Since 1998, static slicing the material into the ground has proven to be the most efficient and most effective installation method because slicing maintains the soil on both sides of the fence, and is conducive to proper compaction—which is critical to performance, as well. In 2000 the U.S. Environmental Protection Agency (EPA) co-sponsored silt fence efficacy field research through its Environmental Technology Verification Program, and in general, the report found the static slicing method to be highly effective, and efficient. Silt fence effectiveness is best determined by how many hundreds of pounds of sediment are contained behind a given silt fence after a storm event, and not turbidity, etc. as sediment-retention is the end goal, and not a water-quality measurement used in erosion control, for instance.
Silt fences may perform poorly for a variety of reasons, including improper location (e.g. placing fence where it will not pond runoff water), improper installation (e.g. failure to adequately embed and backfill the lower edge of fabric in the soil) and lack of maintenance—fabric falling off of the posts, or posts knocked down. A silt fence top-full of sediment may need maintenance/replacement, but it is a huge success.:p.6–10 The fabric may become damaged with holes and tears if construction materials are stored next to or on top of the fence. During various phases of construction at a site, a silt fence may be removed relocated and reinstalled multiple times.:30–31 It may be difficult to maintain effectiveness of a silt fence under such operating conditions. Location of fences in areas with high flows may lead to fence failures when the installation is not adequately back-filled and properly compacted, and/or the post-spacing is inadequate.:p.7–46
Desanders and desilters are solid control equipment with a set of hydrocyclones that separate sand and silt from the drilling fluids in drilling rigs. Desanders are installed on top of the mud tank following the shale shaker and the degasser, but before the desilter. Desander removes the abrasive solids from the drilling fluids which cannot be removed by shakers. Normally the solids diameter for desander to be separated would be 45~74μm, and 15~44μm for desilter.A centrifugal pump is used to pump the drilling fluids from mud tank into the set of hydrocyclones.Geotextile
Geotextiles are permeable fabrics which, when used in association with soil, have the ability to separate, filter, reinforce, protect, or drain. Typically made from polypropylene or polyester, geotextile fabrics come in three basic forms: woven (resembling mail bag sacking), needle punched (resembling felt), or heat bonded (resembling ironed felt).
Geotextile composites have been introduced and products such as geogrids and meshes have been developed. Geotextiles are able to withstand many things, are durable, and are able to soften a fall if someone falls down. Overall, these materials are referred to as geosynthetics and each configuration—geonets, geosynthetic clay liners, geogrids, geotextile tubes, and others—can yield benefits in geotechnical and environmental engineering design.Industrial stormwater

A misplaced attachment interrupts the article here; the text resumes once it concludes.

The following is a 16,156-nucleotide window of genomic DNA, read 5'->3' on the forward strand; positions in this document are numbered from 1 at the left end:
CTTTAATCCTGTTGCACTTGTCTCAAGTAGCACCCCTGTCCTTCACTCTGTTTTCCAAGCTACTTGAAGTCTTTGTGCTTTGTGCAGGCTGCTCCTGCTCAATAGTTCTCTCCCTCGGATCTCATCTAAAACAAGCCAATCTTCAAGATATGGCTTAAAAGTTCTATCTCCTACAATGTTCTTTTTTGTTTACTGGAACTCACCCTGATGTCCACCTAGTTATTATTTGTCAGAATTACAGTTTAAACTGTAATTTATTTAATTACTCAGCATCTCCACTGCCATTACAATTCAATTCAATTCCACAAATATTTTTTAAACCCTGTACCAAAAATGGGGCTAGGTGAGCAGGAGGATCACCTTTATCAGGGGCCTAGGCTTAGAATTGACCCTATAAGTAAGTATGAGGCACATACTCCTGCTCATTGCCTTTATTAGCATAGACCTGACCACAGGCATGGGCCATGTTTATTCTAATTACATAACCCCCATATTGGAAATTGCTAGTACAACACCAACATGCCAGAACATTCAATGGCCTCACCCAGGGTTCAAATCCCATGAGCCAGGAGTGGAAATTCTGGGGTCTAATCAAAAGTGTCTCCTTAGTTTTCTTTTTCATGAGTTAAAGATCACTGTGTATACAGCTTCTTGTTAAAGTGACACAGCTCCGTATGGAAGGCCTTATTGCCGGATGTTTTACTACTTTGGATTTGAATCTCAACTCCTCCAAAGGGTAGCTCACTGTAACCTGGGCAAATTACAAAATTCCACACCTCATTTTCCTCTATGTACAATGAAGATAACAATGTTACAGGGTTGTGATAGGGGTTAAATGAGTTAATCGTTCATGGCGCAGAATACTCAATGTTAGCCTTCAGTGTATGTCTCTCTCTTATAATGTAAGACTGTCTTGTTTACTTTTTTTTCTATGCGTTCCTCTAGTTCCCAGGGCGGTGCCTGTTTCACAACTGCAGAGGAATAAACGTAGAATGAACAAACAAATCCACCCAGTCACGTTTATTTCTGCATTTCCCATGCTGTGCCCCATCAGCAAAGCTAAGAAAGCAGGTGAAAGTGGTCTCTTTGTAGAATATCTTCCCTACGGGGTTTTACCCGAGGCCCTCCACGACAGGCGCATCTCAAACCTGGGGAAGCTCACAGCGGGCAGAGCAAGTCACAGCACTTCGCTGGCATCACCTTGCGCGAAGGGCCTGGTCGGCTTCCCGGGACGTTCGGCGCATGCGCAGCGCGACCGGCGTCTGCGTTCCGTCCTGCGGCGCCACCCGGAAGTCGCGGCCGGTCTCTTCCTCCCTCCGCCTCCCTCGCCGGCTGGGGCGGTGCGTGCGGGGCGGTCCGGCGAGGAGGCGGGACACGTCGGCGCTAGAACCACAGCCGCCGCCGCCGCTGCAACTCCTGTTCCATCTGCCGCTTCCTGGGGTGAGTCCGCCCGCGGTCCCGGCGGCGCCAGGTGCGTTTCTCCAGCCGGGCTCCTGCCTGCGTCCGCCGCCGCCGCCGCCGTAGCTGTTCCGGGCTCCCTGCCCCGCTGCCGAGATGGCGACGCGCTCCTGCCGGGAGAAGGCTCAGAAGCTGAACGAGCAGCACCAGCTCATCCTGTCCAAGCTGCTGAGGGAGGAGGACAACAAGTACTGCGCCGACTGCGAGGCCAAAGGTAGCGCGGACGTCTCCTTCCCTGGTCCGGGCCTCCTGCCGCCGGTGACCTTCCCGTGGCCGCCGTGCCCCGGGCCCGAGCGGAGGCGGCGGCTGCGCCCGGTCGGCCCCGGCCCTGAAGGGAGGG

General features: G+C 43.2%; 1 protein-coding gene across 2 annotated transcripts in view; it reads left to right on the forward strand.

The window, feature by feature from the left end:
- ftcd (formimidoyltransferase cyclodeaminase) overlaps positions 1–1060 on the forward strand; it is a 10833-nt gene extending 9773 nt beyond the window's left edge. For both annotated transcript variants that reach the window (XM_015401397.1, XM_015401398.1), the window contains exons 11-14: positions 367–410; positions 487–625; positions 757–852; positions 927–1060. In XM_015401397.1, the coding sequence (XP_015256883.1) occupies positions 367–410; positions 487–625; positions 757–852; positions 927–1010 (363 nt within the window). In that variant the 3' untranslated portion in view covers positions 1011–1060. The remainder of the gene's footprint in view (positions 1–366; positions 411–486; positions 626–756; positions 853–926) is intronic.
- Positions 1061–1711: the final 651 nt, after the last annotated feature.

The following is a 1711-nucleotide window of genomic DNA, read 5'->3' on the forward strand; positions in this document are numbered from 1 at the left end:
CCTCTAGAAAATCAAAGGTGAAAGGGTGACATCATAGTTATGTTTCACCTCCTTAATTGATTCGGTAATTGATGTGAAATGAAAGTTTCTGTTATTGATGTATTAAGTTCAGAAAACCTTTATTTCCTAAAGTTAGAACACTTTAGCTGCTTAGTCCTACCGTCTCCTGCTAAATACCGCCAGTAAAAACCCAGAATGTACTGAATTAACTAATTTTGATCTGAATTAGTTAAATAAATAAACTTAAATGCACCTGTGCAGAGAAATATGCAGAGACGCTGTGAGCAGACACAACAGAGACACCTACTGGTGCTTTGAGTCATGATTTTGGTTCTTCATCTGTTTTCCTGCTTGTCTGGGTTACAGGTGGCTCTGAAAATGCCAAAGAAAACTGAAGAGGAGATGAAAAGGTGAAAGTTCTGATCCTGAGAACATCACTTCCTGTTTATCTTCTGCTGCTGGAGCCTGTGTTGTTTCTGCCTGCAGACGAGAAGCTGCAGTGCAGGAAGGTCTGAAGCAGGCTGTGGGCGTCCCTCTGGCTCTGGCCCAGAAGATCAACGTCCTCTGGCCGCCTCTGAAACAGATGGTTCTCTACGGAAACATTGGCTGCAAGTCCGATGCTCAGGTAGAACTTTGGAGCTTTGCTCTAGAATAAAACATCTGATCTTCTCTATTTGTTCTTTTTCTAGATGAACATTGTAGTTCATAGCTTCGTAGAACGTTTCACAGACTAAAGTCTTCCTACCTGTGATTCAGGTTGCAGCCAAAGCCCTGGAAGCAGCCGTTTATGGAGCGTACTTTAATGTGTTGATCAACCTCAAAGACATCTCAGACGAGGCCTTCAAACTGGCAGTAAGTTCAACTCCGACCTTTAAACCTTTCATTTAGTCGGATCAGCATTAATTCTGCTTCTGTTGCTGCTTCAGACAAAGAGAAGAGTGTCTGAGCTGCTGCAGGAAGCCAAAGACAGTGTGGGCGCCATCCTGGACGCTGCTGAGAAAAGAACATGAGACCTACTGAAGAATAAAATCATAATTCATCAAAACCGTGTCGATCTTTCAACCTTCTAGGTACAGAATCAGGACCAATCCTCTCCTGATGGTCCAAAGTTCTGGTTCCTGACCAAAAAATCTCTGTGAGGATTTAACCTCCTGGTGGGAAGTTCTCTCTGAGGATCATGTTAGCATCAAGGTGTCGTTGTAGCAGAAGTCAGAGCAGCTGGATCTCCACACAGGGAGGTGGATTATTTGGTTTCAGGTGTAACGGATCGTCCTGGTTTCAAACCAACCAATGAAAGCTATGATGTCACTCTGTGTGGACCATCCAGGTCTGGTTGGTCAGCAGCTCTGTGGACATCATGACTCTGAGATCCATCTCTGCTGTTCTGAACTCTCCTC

Industrial stormwater is runoff from precipitation (rain or snow) that lands on industrial sites (e.g. manufacturing facilities, mines, airports). This runoff is often polluted by materials that are handled or stored on the sites, and the facilities are subject to regulations to control the discharges.Linear referencing
Linear referencing (also called linear reference system or linear referencing system or LRS), is a method of spatial referencing, in which the locations of features are described in terms of measurements along a linear element, from a defined starting point, for example a milestone along a road. Each feature is located by either a point (e.g. a signpost) or a line (e.g. a no-passing zone). The system is designed so that if a segment of a route is changed, only those milepoints on the changed segment need to be updated.
Linear referencing is suitable for management of data related to linear features like roads, railways, oil and gas transmission pipelines, power and data transmission lines, and rivers.Sediment control
A sediment control is a practice or device designed to keep eroded soil on a construction site, so that it does not wash off and cause water pollution to a nearby stream, river, lake, or sea. Sediment controls are usually employed together with erosion controls, which are designed to prevent or minimize erosion and thus reduce the need for sediment controls. Sediment controls are generally designed to be temporary measures, however, some can be used for storm water management purposes.Silt